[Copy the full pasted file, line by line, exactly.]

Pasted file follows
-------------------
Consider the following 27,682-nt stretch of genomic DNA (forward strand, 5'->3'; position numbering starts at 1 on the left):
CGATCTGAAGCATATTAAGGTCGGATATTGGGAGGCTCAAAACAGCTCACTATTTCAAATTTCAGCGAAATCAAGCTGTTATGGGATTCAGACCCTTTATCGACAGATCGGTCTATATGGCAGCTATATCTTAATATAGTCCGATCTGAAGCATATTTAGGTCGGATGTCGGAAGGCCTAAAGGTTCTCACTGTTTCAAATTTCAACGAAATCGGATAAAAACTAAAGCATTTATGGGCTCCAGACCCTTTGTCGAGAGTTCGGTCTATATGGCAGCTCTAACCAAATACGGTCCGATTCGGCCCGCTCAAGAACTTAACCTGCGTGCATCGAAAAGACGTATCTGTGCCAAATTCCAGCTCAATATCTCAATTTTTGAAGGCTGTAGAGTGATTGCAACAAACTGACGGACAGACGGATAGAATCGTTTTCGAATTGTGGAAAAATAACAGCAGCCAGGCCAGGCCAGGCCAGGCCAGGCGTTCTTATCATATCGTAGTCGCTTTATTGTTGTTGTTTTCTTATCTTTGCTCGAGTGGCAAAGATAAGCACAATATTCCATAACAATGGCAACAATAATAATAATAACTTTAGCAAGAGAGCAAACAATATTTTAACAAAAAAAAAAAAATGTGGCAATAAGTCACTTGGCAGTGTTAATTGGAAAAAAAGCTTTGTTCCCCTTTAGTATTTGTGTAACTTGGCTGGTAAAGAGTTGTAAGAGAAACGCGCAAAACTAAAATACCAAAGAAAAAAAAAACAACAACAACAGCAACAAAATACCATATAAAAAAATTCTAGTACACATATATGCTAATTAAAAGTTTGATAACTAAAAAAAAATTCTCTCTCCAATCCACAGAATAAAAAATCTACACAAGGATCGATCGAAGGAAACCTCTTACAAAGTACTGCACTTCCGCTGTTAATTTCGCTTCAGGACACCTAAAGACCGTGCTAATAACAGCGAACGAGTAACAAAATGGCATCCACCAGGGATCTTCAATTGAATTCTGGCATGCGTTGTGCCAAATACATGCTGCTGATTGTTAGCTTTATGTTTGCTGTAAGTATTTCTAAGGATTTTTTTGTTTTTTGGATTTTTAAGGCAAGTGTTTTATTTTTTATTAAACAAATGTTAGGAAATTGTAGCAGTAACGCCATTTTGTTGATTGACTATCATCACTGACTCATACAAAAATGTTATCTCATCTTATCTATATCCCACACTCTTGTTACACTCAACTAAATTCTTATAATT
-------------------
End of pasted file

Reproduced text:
Consider the following 27,682-nt stretch of genomic DNA (forward strand, 5'->3'; position numbering starts at 1 on the left):
CGATCTGAAGCATATTAAGGTCGGATATTGGGAGGCTCAAAACAGCTCACTATTTCAAATTTCAGCGAAATCAAGCTGTTATGGGATTCAGACCCTTTATCGACAGATCGGTCTATATGGCAGCTATATCTTAATATAGTCCGATCTGAAGCATATTTAGGTCGGATGTCGGAAGGCCTAAAGGTTCTCACTGTTTCAAATTTCAACGAAATCGGATAAAAACTAAAGCATTTATGGGCTCCAGACCCTTTGTCGAGAGTTCGGTCTATATGGCAGCTCTAACCAAATACGGTCCGATTCGGCCCGCTCAAGAACTTAACCTGCGTGCATCGAAAAGACGTATCTGTGCCAAATTCCAGCTCAATATCTCAATTTTTGAAGGCTGTAGAGTGATTGCAACAAACTGACGGACAGACGGATAGAATCGTTTTCGAATTGTGGAAAAATAACAGCAGCCAGGCCAGGCCAGGCCAGGCCAGGCGTTCTTATCATATCGTAGTCGCTTTATTGTTGTTGTTTTCTTATCTTTGCTCGAGTGGCAAAGATAAGCACAATATTCCATAACAATGGCAACAATAATAATAATAACTTTAGCAAGAGAGCAAACAATATTTTAACAAAAAAAAAAAAATGTGGCAATAAGTCACTTGGCAGTGTTAATTGGAAAAAAAGCTTTGTTCCCCTTTAGTATTTGTGTAACTTGGCTGGTAAAGAGTTGTAAGAGAAACGCGCAAAACTAAAATACCAAAGAAAAAAAAAACAACAACAACAGCAACAAAATACCATATAAAAAAATTCTAGTACACATATATGCTAATTAAAAGTTTGATAACTAAAAAAAAATTCTCTCTCCAATCCACAGAATAAAAAATCTACACAAGGATCGATCGAAGGAAACCTCTTACAAAGTACTGCACTTCCGCTGTTAATTTCGCTTCAGGACACCTAAAGACCGTGCTAATAACAGCGAACGAGTAACAAAATGGCATCCACCAGGGATCTTCAATTGAATTCTGGCATGCGTTGTGCCAAATACATGCTGCTGATTGTTAGCTTTATGTTTGCTGTAAGTATTTCTAAGGATTTTTTTGTTTTTTGGATTTTTAAGGCAAGTGTTTTATTTTTTATTAAACAAATGTTAGGAAATTGTAGCAGTAACGCCATTTTGTTGATTGACTATCATCACTGACTCATACAAAAATGTTATCTCATCTTATCTATATCCCACACTCTTGTTACACTCAACTAAATTCTTATAATT